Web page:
Well, guess what Taxol is—the revolutionary chemotherapy drug that’s routinely used against half a dozen human cancers? It’s some dried bark scraped from the Pacific yew tree. Now, we just grow tree cells in a tank, and make it that way. But originally, they were just scraping thousands of trees.

Still don’t think plants can be powerful? This is where cocaine comes from; morphine. This makes a glaucoma drug; anesthesia; this shrub cures malaria. This is where aspirin came from; digoxin; colchicine; quinine; ipecac. This is where we get a drug to treat emphysema; Alzheimer’s; Parkinson’s. Periwinkle is what we use to treat childhood leukemia, even though on the bottle we call it vincristine.

In the middle ages, they rubbed moldy bread into infected wounds; it was a staple European folk remedy. What quacks! Until a couple hundred years later, when penicillin went on to become the greatest discovery in all of medicine.

Thanks to a moldy cantaloupe found in a market in Peoria, Illinois—no joke—the United States went from having just enough penicillin in 1942 to treat ten people, to two million doses in time for the invasion of Normandy.

Over the last 25 years, about half of new drug discoveries have come from natural products. Plants can powerfully affect our health.

To see any graphs, charts, graphics, images, and quotes to which Dr. Greger may be referring, watch the above video. This is just an approximation of the audio contributed by MaryAnn Allison.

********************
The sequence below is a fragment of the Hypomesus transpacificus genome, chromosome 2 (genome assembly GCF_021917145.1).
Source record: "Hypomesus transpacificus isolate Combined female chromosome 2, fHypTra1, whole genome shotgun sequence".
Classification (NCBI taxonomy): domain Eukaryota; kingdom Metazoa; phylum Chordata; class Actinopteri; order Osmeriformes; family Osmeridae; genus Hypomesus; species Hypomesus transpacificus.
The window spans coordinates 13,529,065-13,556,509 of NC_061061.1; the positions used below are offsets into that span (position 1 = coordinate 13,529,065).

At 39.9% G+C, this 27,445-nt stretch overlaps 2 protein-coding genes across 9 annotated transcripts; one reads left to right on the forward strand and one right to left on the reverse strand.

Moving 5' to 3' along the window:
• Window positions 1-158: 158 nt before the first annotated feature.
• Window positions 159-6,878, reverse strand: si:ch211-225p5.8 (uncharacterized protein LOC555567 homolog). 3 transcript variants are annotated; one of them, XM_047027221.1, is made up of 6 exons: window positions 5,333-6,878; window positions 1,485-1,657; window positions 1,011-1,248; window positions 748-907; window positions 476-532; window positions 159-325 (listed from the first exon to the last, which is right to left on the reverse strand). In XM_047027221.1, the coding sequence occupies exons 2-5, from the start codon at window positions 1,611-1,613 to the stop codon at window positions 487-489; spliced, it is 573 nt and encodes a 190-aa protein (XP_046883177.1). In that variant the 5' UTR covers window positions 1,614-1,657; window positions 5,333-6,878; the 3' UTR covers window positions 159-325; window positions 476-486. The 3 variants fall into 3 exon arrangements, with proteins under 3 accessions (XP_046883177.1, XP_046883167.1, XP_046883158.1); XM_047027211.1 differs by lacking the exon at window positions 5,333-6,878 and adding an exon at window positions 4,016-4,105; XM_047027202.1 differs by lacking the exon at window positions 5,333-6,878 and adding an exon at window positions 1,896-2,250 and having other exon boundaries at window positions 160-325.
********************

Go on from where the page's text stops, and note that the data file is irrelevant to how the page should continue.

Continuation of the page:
Please consider volunteering to help out on the site.

Nota del Doctor

Be sure to check out my other videos on medications, and don’t miss all my videos on nutrition myths.

Also, check out my associated blog posts for more context: Amla: Indian gooseberries vs. cancer, diabetes, and cholesterolIs Caffeinated Tea Really Dehydrating?Stool Size and Breast Cancer Risk Treating PMS with SaffronIncreasing Muscle Strength with Fenugreek; and Cinnamon for Diabetes,

If you haven’t yet, you can subscribe to my videos for free by clicking here.

Comment Etiquette

On NutritionFacts.org, you'll find a vibrant community of nutrition enthusiasts, health professionals, and many knowledgeable users seeking to discover the healthiest diet to eat for themselves and their families. As always, our goal is to foster conversations that are insightful, engaging, and most of all, helpful – from the nutrition beginners to the experts in our community.

To do this we need your help, so here are some basic guidelines to get you started.

The Short List

To help maintain and foster a welcoming atmosphere in our comments, please refrain from rude comments, name-calling, and responding to posts that break the rules (see our full Community Guidelines for more details). We will remove any posts in violation of our rules when we see it, which will, unfortunately, include any nicer comments that may have been made in response.

Be respectful and help out our staff and volunteer health supporters by actively not replying to comments that are breaking the rules. Instead, please flag or report them by submitting a ticket to our help desk. NutritionFacts.org is made up of an incredible staff and many dedicated volunteers that work hard to ensure that the comments section runs smoothly and we spend a great deal of time reading comments from our community members.

Have a correction or suggestion for video or blog? Please contact us to let us know. Submitting a correction this way will result in a quicker fix than commenting on a thread with a suggestion or correction.

View the Full Community Guidelines

Deja una respuesta

Tu correo electrónico no se publicará Los campos obligatorios están marcados *

Pin It en Pinterest

Share This